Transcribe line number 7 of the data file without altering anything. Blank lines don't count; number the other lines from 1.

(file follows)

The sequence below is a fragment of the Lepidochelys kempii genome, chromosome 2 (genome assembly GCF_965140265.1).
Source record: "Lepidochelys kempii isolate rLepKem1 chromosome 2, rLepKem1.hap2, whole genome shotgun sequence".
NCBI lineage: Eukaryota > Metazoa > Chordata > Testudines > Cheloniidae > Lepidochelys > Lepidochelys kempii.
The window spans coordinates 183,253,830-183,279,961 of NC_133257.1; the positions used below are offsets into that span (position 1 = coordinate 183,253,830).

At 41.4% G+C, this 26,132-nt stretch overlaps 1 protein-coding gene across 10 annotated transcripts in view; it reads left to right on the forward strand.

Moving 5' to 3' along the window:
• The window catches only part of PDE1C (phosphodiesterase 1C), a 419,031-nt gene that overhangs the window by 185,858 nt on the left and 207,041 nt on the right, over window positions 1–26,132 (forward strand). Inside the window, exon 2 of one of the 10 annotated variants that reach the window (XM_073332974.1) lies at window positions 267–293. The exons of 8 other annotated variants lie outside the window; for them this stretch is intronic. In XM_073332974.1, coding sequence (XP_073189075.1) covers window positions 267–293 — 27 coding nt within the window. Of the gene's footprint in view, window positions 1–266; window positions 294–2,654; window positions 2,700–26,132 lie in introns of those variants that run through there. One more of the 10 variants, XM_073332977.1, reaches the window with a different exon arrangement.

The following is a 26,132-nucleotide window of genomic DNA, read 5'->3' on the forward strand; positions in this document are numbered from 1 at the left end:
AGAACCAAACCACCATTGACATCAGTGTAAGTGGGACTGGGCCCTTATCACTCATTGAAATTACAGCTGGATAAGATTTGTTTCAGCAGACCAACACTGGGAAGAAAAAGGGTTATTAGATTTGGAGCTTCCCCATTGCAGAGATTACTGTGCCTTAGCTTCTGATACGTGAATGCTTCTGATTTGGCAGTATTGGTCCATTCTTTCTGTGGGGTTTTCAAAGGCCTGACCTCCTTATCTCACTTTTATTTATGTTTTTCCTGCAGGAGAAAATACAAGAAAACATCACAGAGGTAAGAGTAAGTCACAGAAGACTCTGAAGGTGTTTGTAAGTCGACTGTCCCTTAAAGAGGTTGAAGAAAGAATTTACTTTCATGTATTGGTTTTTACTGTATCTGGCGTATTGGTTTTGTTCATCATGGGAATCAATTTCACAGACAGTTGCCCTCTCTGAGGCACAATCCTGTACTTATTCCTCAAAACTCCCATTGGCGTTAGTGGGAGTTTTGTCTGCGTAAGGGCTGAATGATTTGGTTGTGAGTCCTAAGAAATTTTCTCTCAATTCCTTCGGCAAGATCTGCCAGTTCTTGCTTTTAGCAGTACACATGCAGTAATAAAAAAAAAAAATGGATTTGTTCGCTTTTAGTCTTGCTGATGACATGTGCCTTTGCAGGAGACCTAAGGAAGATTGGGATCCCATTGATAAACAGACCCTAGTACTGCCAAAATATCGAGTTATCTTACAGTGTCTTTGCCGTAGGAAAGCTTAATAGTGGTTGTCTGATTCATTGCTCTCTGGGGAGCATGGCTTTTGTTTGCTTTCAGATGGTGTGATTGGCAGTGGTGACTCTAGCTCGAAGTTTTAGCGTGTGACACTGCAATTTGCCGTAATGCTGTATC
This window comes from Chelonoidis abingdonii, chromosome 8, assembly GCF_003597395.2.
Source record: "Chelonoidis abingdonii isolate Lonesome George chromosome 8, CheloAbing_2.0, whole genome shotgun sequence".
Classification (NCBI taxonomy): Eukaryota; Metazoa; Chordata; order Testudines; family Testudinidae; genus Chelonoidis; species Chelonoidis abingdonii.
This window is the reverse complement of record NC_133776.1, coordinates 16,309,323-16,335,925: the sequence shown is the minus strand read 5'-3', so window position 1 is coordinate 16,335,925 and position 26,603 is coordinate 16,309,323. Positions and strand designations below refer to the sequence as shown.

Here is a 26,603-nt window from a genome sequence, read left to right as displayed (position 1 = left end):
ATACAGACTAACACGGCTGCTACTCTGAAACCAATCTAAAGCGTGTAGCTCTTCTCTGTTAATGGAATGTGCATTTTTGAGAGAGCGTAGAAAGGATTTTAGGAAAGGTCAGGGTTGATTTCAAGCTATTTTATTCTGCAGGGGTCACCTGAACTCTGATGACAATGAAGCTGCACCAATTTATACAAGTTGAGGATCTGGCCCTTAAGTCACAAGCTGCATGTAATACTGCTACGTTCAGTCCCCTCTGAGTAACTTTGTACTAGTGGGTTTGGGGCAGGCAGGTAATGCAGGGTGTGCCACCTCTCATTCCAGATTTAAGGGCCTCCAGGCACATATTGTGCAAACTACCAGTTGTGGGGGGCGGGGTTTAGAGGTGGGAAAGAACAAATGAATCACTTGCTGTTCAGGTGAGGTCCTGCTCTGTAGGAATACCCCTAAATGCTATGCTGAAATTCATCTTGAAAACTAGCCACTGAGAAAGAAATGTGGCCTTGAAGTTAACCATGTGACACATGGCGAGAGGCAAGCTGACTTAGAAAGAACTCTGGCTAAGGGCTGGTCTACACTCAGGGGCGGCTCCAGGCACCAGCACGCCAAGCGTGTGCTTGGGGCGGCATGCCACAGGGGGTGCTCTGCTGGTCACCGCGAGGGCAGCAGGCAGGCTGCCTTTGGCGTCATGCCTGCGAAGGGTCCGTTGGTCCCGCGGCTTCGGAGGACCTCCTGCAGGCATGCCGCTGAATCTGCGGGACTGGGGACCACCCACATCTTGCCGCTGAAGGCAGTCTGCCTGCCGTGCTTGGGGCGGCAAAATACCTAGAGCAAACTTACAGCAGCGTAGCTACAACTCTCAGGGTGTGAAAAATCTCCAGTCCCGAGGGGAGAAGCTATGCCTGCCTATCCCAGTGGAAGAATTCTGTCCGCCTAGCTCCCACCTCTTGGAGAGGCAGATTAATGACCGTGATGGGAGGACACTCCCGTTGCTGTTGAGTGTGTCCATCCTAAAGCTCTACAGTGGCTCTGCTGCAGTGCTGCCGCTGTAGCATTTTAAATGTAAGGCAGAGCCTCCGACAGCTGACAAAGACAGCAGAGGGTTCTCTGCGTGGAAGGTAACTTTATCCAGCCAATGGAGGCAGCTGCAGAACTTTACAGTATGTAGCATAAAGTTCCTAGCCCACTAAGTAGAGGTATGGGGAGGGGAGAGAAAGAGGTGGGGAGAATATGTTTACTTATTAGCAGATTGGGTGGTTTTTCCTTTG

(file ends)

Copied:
• The window catches only part of PDE1C (phosphodiesterase 1C), a 419,031-nt gene that overhangs the window by 185,858 nt on the left and 207,041 nt on the right, over window positions 1–26,132 (forward strand). Inside the window, exon 2 of one of the 10 annotated variants that reach the window (XM_073332974.1) lies at window positions 267–293. The exons of 8 other annotated variants lie outside the window; for them this stretch is intronic. In XM_073332974.1, coding sequence (XP_073189075.1) covers window positions 267–293 — 27 coding nt within the window. Of the gene's footprint in view, window positions 1–266; window positions 294–2,654; window positions 2,700–26,132 lie in introns of those variants that run through there. One more of the 10 variants, XM_073332977.1, reaches the window with a different exon arrangement.